Themes and Meanings

(Critical Guide to Poetry for Students)

Robert Herrick is primarily a poet of celebration. The opening poem of Hesperides is a catalog of the myriad pleasures of nature, society, and folklore that inspire his poetry, and not the least among these is love: “I write of youth, of love, and have accesse/ By these, to sing of cleanly-wantonnesse.” “Delight in Disorder” is a poem celebrating cleanly wantonness. Its theme cannot be more accurately and concisely stated than this.

In the poems of John Donne, another cleric of the seventeenth century, one is sure of the wantonness, but not entirely convinced of the cleanliness. In George Herbert’s love poems, all addressed to God, one is sure of their intense cleanliness, but something of the wantonness is (appropriately) lacking. Herrick manages to bring these two somewhat contradictory qualities into perfect union.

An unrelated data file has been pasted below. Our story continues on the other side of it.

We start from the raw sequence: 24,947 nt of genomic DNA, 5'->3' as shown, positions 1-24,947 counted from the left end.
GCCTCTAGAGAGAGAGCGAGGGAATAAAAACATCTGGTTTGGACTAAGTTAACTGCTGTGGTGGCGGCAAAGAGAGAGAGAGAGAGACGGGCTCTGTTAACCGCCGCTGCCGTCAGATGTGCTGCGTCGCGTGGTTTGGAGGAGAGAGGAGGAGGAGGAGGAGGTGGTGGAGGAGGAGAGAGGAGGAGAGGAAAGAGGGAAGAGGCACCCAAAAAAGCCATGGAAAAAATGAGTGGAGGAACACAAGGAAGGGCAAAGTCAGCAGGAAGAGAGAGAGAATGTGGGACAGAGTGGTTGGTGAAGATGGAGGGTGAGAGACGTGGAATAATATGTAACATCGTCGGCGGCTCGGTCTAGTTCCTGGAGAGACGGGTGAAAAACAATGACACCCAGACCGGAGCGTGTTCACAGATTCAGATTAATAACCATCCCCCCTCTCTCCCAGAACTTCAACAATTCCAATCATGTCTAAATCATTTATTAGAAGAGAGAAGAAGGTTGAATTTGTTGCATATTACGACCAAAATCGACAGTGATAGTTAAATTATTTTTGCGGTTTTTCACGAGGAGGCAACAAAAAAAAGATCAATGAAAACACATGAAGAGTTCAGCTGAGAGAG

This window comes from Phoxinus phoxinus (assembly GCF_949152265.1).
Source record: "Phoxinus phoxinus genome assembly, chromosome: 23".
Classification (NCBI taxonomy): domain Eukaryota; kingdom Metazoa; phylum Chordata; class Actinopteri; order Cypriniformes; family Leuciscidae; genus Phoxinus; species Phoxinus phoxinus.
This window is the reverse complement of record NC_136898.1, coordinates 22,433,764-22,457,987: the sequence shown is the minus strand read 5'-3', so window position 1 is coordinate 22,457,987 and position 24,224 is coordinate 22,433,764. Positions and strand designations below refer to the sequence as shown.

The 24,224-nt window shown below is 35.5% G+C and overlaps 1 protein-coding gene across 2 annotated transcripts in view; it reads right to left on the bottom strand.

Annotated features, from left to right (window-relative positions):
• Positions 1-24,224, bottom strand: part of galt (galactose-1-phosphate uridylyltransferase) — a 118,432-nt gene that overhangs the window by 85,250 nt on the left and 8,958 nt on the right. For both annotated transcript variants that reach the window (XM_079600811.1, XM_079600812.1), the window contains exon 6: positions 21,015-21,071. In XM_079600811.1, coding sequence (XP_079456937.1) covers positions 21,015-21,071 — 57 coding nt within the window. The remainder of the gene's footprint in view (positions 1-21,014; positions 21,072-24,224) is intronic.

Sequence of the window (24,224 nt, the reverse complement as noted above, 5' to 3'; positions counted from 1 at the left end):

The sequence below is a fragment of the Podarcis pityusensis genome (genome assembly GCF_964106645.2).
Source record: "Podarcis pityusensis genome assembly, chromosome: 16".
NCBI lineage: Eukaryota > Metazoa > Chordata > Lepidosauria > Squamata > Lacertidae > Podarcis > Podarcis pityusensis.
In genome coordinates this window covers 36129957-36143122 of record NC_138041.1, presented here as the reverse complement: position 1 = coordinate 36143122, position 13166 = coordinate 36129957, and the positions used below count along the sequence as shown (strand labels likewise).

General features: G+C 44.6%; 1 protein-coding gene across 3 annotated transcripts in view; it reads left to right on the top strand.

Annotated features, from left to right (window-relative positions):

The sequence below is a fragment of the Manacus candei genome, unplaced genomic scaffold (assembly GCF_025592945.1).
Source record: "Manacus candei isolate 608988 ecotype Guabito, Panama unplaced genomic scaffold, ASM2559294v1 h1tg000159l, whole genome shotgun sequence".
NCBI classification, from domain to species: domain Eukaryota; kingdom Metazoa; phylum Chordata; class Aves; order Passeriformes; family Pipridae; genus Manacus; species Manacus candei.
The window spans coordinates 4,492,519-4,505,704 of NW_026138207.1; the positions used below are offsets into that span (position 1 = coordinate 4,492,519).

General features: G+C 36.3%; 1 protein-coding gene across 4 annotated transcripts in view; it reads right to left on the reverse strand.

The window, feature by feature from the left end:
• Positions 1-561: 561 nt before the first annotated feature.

It is interesting to remember that Herrick was the son of a goldsmith and was himself apprenticed to a goldsmith for several years. It is likely that some of this training carried over into his poems, for they have all the perfection, balance, and delicacy produced by exquisite craftsmanship. They are well-wrought ornaments, fit for the dragon-guarded tree in the garden of the Hesperides. This makes them difficult to dissect and analyze in books of literary criticism. Virgil Heltzel used to tell his classes of the professor who wrestled for years with the problem of how to teach Herrick. His solution was this: to read the poem as intelligently and musically as he could, to wait a moment for the experience to be appreciated, and then to remark, “Gentlemen, a gem!”